Surfers Helping Kids (El Salvador)

Hey Everyone!

I am going to Mizata, El Salvador in March for a surf trip. The group that I’m traveling with would like to help some of the impoverished kids in the area while we are there. I’ve been working with a guy named Renato with the Christian Surfers of El Salvador to determine needed items and how to get them into the hands of the kids who need them the most.

Items Needed:

  • Dental hygiene items for kids (toothbrushes, toothpaste, floss, etc.)
  • Children’s vitamins
  • Crayons and coloring books that teach numbers and letters in Spanish
  • Small toys
  • Monetary donations to pay for transporting the items

If you would like to help, the deadline for donations is February 5, 2017. You can drop items off or mail them to First UMC Cocoa Beach; 3300 N. Atlantic Ave.; Cocoa Beach, FL 32931.

Video: https://www.youtube.com/watch?v=hV8n9Me_LZI.

Feel free to email me any questions or post comments to this blog entry.

We will meet and play with some of the kids while we are there, and I’ll be posting pictures upon my return.

Thanks in advance for your help!

Pastor Mark

Stand By Me: We Need Good Friends

We need good friends and role models to break free from self-destructive patterns and discover God’s dream for our life. Hebrews 12:1 says, “Since we are surrounded by such a great cloud of witnesses, let us throw off everything that hinders and the sin that so easily entangles. And let us run with perseverance the race marked out for us.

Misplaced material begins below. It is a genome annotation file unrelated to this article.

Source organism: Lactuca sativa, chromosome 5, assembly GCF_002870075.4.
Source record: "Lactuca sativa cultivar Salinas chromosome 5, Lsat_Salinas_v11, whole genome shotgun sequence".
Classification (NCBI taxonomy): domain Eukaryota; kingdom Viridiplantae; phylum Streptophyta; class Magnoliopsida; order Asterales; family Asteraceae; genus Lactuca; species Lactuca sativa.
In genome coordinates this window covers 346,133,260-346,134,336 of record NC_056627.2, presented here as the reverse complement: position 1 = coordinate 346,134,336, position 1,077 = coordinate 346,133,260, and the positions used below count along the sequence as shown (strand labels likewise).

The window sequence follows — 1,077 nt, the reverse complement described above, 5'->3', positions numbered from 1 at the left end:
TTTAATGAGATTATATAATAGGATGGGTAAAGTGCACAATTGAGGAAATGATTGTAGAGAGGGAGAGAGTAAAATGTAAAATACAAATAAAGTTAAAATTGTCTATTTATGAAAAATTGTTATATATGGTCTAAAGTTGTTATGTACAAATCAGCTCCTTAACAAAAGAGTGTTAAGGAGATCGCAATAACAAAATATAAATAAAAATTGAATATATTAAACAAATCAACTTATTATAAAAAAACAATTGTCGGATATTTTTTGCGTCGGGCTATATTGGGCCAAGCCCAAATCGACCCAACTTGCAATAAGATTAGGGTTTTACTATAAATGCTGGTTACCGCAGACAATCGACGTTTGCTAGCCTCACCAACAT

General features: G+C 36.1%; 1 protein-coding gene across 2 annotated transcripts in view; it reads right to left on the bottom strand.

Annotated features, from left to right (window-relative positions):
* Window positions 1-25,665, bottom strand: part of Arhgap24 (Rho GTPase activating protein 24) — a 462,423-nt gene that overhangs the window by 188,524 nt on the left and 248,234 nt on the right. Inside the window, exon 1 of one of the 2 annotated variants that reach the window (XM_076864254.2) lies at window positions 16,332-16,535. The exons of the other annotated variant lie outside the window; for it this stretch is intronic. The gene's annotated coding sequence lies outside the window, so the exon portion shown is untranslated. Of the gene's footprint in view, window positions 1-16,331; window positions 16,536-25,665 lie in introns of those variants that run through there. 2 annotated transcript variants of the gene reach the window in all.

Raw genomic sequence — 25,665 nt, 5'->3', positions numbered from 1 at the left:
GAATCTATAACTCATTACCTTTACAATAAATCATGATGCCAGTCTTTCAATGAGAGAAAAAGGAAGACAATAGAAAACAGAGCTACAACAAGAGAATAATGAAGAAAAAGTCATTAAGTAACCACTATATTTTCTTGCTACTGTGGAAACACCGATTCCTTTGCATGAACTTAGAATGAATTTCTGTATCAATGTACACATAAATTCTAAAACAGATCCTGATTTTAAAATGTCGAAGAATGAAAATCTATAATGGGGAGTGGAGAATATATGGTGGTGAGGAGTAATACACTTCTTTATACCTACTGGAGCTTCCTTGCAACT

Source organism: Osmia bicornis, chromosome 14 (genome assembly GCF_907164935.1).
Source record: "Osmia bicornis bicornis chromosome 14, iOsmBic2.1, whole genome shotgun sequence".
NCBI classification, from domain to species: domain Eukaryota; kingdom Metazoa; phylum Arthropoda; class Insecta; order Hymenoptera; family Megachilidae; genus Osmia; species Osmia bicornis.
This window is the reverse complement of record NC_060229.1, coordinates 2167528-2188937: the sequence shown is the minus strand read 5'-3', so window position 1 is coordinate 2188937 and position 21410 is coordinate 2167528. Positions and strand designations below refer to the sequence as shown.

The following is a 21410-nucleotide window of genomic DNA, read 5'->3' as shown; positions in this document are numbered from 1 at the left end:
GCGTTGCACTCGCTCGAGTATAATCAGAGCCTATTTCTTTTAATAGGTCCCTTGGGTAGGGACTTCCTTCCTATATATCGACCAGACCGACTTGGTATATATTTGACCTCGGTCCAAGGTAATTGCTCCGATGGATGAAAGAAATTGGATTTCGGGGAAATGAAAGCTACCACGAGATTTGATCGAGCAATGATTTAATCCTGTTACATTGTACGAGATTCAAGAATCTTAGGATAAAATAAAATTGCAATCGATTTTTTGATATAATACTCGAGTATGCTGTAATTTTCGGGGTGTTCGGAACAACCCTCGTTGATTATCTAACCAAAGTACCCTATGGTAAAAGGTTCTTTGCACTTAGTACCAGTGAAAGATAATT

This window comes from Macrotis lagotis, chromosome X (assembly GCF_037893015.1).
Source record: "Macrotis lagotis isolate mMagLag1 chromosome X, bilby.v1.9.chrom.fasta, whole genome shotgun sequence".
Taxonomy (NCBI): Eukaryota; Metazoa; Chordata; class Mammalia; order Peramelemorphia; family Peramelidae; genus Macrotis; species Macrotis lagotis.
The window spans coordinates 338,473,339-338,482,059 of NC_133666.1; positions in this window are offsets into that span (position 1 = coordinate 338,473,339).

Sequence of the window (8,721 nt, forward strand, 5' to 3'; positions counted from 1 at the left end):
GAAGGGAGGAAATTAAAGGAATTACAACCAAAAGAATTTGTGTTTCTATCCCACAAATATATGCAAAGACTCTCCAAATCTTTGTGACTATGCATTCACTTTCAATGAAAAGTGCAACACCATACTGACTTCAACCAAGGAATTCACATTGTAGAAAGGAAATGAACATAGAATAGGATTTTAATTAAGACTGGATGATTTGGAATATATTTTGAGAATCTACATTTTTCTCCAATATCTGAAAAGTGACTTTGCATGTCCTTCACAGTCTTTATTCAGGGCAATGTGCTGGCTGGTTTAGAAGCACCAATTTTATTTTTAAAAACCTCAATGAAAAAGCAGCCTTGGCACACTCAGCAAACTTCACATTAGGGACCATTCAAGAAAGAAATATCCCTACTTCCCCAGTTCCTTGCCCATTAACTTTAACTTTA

The promise in this passage is clear. If we surround ourselves with people who remind us of our deepest values and inspire us to live accordingly, then we find the power necessary to break free from mindsets and behaviors that hinder spiritual growth and undermine human flourishing. In contrast, if we live in isolation and try to overcome constraints by the force of our own willpower, then we wrestle with failure, discouragement and despair. Even worse, if we give ourselves to people who call forth our fear, suspicion, lust, greed, anger, hatred, and self-righteousness, then one day we will catch a shameful glimpse of ourselves in the mirror and wonder, “What kind of person have I become?”

In many ways, we become a reflection of the people with whom we associate. They can either call forth our best self or our worst self. In light of this truth, be intentional about investing time and energy in genuine communities of love. Give yourself to friends that will inspire and empower you to grow spiritually, emotionally, and intellectually. This is how we find the courage, strength, and hope to live a principled life that will honor our soul and be a blessing to others.

I’m Still Alive!

Hello Everyone!